…If I only had a brain
HIGH Weapons come fast and frequent, exciting co-op.
LOW Repetitive and dull gameplay wears thin quickly.
WTF These zombie dogs left poop all over my yard!
The title of Over 9000 Zombies! is an obvious nod to Dragon Ball Z, suggesting there's some humor to be found in this zombie apocalypse top-down shooter. Instead, there's just a tedious game full of repetition without a solid feedback loop to warrant replay after the first couple of goes.
With absolutely zero story or context, Over 9000 Zombies! will toss players into the fray without any explanation of how anything works. Essentially, it combines a twitchy twin-stick shooter with tower defense to disappointing effect.
The player gets to decide where to play: Compound, Desert Island, or Pillars (which looks like a combination of Compound and Desert Island). There are two other maps designated for 2 or 4 players. The small number of maps to play on are largely unrecognizable from one another, and completely unmemorable. Movement is done via keyboard with W, A, S, and D, or with a gamepad using the left stick. Aiming is done with the mouse or right stick, and feels responsive.
To start, the player has access to a .357 magnum and a passive tech tree—new weapons are acquired depending on how much each weapon is used. Weapons are differentiated from one another by fire rate, reload speed, and their damage. Sound effects are underwhelming, and do not give positive aural feedback.
(Side note: the grenade launcher doesn't shoot any farther than the player can throw a grenade, making it a useless item.)
The player can level up, and they're given a choice between increasing max HP/boosting health regeneration, adding damage to weapons/lowering reload time, increasing resource pickups/getting more health per medkit, or increased turret damage/rate of fire.
On the tower defense side of things, building turrets becomes essential as soon as enough scrap is collected from fallen zombies. There's a 60-second break between waves given to erect these defenses, but it's not needed. All too often I had already built everything I could while playing and skipped the wait time.
The number of turrets on the field is limited to six, and for solo players, this makes for an odd restriction—when that threshold has been reached, the late game starts to decompose because the player is overwhelmed and has no way to increase defensive capabilities. This is in contrast to the co-op, where the limitation is understandable due to having more mobile firepower. It is perhaps a design oversight, but with the focus of the game clearly on co-op, this results in single players being penalized.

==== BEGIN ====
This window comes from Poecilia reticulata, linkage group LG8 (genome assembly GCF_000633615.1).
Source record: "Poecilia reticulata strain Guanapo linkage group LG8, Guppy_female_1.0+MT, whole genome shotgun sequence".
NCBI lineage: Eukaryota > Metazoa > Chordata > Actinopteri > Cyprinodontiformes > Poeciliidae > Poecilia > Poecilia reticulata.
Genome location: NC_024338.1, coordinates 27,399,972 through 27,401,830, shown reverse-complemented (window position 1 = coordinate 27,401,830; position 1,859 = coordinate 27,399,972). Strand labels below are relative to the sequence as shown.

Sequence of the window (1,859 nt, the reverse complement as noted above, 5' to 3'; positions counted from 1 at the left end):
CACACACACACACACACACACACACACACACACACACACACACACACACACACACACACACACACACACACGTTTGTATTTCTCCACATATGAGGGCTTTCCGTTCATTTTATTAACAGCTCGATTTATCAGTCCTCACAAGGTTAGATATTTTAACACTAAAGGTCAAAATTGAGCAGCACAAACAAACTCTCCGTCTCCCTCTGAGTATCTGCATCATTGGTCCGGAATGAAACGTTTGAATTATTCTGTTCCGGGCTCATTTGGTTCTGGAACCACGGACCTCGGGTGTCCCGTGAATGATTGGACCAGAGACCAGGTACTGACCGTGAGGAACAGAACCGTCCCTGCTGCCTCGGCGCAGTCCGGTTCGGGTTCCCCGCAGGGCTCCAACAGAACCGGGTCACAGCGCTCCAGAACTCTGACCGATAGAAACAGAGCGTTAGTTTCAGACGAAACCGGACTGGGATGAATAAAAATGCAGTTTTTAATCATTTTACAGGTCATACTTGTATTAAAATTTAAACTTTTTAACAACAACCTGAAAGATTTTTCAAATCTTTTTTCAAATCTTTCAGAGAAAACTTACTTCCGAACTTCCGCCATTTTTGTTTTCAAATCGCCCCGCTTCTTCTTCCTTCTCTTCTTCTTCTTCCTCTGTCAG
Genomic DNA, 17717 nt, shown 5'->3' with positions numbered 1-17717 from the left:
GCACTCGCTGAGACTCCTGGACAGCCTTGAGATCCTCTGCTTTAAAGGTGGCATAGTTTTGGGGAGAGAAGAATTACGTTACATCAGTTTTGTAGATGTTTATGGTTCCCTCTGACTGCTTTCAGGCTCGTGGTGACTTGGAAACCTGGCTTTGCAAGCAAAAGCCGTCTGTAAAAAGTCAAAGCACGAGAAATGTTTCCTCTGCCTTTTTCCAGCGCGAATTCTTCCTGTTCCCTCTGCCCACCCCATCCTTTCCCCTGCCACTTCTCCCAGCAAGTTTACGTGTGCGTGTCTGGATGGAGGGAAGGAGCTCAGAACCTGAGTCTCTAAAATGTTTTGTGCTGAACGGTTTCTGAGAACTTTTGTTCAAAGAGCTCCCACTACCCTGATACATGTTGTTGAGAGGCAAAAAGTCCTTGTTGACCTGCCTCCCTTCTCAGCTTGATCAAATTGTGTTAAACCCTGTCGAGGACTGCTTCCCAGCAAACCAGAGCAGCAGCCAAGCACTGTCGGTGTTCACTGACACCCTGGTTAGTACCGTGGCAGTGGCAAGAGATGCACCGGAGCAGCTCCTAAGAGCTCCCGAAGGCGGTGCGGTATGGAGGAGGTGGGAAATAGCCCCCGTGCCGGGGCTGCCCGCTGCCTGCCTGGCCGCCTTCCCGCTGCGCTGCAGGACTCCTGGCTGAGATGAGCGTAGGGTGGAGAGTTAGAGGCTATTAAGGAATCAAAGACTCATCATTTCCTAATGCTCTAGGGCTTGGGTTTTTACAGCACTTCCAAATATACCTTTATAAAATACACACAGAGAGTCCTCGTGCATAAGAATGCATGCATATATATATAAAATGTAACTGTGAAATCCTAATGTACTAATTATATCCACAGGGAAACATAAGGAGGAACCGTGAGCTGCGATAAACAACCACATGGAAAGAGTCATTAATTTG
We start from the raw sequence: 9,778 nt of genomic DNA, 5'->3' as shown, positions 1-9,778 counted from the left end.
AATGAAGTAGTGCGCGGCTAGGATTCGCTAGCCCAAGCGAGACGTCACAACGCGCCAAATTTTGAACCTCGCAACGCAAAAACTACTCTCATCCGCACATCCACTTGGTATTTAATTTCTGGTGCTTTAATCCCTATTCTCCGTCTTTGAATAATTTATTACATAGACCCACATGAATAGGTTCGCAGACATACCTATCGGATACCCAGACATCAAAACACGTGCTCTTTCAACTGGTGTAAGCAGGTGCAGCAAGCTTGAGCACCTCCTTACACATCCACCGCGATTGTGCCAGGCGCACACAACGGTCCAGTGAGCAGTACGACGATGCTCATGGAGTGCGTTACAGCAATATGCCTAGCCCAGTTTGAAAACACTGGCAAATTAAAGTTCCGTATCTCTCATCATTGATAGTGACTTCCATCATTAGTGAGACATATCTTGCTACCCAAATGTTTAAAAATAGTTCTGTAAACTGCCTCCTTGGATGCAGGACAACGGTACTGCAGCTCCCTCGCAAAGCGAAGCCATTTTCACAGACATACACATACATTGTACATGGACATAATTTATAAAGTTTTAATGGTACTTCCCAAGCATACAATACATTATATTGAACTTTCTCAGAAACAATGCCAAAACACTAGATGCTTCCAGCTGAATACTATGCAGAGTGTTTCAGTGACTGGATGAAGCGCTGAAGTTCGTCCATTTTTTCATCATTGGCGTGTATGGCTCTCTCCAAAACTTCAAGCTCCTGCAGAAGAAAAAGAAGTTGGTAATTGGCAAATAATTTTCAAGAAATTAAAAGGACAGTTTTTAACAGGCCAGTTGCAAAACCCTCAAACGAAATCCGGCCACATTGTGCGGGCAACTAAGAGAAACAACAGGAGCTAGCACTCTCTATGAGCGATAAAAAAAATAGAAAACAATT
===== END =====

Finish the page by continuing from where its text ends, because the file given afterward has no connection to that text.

With each new day survived, the zombies are given a +5 to the damage they do to the player, and should the player die, the game tracks what day the game ended. A new session can start on the last day survived. While starting on a later day can make the early game go by faster, things become more frenetic and the volume of enemies on-screen can quickly become unmanageable. That said, when the player's acquired the right weapons and set up powerful turrets, the game becomes easy and boring. Worse, with no end goal to achieve, the game boils down to running through the days and nights endlessly, doing the same thing over and over.
Leaderboards provide a carrot to do better and each death shows the player's statistics and ranking, but the gameplay itself doesn't incentivize any need or want to keep improving. With local or online co-op, Over 9000 Zombies! is elevated slightly, but the number of available online games is minimal, at best.
Unfortunately, Over 9000 Zombies! doesn't nail the tower defense or the twin-stick shooting well enough to endorse it as a worthwhile purchase, even for those who can scrounge up some friends to play with. There are just too many games that do this gameplay so much better. Over 9000 Zombies! isn't a bad game, but it isn't very good one, either.
Disclosures: This game was obtained via publisher and was reviewed on PC. Approximately 4 hours of play were devoted to the single-player mode, and the game has no end. About 1 hour of play were spent in multiplayer via co-op.
Parents: According to the ESRB, this game is not rated. However, this game features a block pixel aesthetic that is not realistic, but there is blood, zombie dogs that must be killed, and an otherwise very gory game that I do not recommended for children under the age of 13.
Deaf & Hard of Hearing: There are no subtitle options because there isn't any dialogue at any point during the game. The game can be played with the sound off or down low and there is no impact to gameplay behavior or understanding.